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Open Access Highly Accessed Research

Is synaesthesia more common in autism?

Simon Baron-Cohen1, Donielle Johnson1*, Julian Asher1, Sally Wheelwright1, Simon E Fisher23, Peter K Gregersen4 and Carrie Allison1

Author Affiliations

1 Autism Research Centre, Department of Psychiatry, University of Cambridge, Douglas House, 18B Trumpington Rd, Cambridge CB2 8AH, UK

2 Max Planck Institute for Psycholinguistics, 6500 AH, Nijmegen, The Netherlands

3 Donders Institute for Brain, Cognition and Behaviour, Radboud University Nijmegen, Nijmegen, The Netherlands

4 Robert S. Boas Center for Genomics and Human Genetics, The Feinstein Institute for Medical Research, North Shore-LIJ, Manhasset 11030, NY, USA

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Molecular Autism 2013, 4:40  doi:10.1186/2040-2392-4-40

Published: 20 November 2013

Abstract

Background

Synaesthesia is a neurodevelopmental condition in which a sensation in one modality triggers a perception in a second modality. Autism (shorthand for Autism Spectrum Conditions) is a neurodevelopmental condition involving social-communication disability alongside resistance to change and unusually narrow interests or activities. Whilst on the surface they appear distinct, they have been suggested to share common atypical neural connectivity.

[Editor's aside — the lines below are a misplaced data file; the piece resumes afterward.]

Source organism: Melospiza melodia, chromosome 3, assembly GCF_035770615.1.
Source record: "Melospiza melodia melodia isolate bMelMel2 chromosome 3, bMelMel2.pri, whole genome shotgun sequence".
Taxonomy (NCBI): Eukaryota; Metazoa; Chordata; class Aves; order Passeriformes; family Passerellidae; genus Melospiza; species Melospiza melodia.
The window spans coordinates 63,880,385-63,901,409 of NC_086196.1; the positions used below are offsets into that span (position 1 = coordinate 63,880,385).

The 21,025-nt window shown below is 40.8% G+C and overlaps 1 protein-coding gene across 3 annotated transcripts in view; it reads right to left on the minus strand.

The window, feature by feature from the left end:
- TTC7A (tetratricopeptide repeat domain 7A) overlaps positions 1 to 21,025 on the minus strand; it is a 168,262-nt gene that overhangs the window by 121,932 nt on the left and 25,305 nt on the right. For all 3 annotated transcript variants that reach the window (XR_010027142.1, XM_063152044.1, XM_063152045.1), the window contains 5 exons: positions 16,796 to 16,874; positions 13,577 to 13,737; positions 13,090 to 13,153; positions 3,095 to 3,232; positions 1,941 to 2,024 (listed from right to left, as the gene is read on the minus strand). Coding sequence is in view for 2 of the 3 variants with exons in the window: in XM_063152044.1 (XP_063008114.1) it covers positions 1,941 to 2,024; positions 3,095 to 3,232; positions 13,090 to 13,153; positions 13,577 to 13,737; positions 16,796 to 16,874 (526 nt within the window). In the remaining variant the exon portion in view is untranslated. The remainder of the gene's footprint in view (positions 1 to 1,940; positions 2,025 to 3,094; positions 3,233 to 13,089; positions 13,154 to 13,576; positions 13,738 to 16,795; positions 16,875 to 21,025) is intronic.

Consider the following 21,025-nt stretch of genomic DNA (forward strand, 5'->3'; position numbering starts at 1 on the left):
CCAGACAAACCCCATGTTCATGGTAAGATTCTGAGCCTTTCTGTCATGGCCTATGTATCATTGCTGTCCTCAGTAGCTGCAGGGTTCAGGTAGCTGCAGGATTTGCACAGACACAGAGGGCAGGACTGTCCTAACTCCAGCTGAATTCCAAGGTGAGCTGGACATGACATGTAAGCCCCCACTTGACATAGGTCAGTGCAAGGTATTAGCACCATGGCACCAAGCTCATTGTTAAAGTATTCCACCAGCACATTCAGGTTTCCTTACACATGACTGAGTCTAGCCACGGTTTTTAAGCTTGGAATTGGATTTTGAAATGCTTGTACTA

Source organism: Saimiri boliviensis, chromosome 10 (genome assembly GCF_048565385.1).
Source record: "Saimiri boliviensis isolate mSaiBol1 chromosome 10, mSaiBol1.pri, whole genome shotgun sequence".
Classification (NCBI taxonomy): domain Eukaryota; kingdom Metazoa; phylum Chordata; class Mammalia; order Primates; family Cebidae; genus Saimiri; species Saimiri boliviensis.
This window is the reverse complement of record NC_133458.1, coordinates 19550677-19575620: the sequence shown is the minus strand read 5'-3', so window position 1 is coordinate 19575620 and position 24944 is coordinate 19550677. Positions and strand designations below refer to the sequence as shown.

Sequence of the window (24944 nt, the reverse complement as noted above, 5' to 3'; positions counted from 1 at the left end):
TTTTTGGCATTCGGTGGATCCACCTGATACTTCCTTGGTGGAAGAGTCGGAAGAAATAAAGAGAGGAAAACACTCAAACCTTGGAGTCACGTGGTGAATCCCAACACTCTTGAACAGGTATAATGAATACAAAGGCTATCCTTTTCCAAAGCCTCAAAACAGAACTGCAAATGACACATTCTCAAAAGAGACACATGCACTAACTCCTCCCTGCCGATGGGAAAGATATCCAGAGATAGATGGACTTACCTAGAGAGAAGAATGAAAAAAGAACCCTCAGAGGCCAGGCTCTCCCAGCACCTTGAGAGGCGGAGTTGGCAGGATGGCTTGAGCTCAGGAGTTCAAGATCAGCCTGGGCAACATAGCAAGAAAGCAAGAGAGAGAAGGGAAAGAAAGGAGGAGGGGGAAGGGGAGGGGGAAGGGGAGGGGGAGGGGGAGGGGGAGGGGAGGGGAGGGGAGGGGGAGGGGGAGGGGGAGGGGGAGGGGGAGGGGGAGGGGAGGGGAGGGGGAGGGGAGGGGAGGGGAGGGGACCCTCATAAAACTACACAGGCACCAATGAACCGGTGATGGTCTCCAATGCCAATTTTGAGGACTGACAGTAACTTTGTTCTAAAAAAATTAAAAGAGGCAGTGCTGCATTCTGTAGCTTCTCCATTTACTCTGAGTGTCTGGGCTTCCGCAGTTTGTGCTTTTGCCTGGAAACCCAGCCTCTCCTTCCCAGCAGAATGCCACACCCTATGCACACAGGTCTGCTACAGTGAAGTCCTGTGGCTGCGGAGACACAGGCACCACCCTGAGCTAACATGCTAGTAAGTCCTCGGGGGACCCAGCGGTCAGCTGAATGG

Methods

In the present study, we carried out the first prevalence study of synaesthesia in autism to formally test whether these conditions are independent. After exclusions, 164 adults with autism and 97 controls completed a synaesthesia questionnaire, Autism Spectrum Quotient, and Test of Genuineness-Revised (ToG-R) online.

Results

The rate of synaesthesia in adults with autism was 18.9% (31 out of 164), almost three times greater than in controls (7.22%, 7 out of 97, P <0.05). ToG-R proved unsuitable for synaesthetes with autism.

Conclusions

The significant increase in synaesthesia prevalence in autism suggests that the two conditions may share some common underlying mechanisms. Future research is needed to develop more feasible validation methods of synaesthesia in autism.